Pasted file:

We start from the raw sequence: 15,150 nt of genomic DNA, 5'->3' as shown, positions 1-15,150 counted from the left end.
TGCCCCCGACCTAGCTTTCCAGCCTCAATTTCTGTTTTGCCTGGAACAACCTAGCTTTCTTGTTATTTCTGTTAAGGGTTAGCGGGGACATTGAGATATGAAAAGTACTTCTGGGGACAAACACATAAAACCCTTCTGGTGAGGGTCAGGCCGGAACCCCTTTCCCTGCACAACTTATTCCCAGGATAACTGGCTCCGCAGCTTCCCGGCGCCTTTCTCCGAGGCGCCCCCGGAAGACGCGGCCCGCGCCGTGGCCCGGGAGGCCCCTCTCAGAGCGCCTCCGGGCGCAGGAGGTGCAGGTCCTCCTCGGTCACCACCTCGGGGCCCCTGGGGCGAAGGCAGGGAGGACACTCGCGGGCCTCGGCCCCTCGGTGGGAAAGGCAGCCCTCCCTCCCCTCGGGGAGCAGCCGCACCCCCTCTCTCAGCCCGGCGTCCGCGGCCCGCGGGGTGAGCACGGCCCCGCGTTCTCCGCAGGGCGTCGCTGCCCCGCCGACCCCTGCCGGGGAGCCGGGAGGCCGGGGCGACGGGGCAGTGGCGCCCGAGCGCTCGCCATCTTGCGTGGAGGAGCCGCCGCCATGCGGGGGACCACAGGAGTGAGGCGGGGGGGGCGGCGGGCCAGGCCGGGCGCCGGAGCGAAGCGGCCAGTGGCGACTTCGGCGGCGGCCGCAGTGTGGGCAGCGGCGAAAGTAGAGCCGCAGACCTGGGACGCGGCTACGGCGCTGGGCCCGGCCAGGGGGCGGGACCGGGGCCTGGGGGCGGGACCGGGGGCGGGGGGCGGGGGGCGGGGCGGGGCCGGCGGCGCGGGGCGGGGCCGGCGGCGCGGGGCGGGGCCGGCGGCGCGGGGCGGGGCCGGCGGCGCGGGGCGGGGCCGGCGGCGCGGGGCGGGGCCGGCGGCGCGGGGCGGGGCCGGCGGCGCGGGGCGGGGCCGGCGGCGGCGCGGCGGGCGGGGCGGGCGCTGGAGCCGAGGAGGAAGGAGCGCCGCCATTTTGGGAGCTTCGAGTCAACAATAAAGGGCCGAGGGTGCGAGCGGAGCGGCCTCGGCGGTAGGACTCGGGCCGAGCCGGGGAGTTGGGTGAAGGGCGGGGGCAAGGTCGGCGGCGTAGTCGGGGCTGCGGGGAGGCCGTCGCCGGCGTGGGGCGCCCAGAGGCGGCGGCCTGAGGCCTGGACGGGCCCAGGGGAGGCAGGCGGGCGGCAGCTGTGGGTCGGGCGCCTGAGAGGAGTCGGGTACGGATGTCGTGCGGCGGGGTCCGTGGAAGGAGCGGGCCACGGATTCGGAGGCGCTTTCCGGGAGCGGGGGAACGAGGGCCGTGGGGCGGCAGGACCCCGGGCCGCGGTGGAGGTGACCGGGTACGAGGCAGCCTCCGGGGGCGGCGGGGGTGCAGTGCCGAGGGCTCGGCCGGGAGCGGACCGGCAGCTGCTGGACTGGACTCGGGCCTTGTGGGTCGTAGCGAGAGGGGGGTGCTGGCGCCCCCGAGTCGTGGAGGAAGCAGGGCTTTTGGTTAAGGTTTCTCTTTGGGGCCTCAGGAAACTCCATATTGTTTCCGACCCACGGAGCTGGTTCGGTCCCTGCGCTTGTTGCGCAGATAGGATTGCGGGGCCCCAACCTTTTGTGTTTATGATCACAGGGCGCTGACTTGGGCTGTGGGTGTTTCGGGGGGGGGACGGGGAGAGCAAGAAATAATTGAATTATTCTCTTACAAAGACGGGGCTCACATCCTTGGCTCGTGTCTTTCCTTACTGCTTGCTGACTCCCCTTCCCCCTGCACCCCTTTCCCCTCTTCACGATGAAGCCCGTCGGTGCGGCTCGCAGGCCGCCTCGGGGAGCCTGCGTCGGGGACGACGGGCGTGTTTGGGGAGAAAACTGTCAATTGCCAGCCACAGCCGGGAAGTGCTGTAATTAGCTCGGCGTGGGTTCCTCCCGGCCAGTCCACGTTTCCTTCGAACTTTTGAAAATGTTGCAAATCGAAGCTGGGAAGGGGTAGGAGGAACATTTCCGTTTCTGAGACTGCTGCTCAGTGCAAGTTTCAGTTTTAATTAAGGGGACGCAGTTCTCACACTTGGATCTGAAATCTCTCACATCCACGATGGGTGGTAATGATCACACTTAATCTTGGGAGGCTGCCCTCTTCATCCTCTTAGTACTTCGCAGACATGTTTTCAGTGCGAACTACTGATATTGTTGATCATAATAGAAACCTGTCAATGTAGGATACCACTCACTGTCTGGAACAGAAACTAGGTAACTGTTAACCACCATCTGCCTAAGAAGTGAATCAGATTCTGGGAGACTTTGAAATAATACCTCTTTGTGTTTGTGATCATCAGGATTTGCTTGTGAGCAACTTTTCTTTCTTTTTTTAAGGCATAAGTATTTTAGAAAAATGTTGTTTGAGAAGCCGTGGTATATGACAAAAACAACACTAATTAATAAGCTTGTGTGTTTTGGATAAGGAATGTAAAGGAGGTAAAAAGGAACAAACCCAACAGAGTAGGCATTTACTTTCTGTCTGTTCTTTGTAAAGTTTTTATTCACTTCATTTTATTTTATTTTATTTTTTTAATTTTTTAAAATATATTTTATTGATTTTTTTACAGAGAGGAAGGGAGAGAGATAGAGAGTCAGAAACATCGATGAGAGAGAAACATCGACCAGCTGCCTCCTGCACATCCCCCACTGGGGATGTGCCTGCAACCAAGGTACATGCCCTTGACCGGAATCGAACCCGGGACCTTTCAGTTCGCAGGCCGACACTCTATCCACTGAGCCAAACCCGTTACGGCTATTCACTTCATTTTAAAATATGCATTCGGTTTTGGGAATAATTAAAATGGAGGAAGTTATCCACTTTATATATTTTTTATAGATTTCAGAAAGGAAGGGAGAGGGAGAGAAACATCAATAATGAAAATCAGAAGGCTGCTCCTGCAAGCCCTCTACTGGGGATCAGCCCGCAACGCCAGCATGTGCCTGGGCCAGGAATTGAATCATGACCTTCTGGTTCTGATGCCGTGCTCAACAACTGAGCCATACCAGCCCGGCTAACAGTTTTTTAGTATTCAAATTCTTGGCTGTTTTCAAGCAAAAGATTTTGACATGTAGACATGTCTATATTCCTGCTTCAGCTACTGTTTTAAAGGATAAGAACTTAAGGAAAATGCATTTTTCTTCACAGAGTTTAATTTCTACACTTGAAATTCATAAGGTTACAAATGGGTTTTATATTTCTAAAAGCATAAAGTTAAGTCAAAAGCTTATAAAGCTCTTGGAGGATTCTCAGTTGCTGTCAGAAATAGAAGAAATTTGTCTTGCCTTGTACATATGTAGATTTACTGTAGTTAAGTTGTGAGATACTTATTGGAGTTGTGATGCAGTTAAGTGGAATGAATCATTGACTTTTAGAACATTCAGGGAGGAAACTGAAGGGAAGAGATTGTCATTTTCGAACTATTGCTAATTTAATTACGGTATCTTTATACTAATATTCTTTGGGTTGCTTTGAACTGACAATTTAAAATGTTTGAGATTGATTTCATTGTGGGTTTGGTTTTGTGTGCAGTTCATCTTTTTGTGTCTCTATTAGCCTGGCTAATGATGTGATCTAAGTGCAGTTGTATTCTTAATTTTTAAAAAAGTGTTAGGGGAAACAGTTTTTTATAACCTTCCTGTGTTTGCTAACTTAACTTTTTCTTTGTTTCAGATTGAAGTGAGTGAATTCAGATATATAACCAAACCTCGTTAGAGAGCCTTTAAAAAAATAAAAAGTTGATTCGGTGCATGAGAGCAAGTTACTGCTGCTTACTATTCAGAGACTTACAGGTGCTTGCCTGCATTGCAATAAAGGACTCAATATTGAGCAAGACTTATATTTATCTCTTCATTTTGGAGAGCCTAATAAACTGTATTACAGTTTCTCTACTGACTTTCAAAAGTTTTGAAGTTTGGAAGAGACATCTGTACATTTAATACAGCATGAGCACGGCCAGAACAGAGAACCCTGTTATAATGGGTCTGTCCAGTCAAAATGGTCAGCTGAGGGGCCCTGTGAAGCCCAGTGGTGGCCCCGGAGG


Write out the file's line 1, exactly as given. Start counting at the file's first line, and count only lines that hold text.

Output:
We start from the raw sequence: 15,150 nt of genomic DNA, 5'->3' as shown, positions 1-15,150 counted from the left end.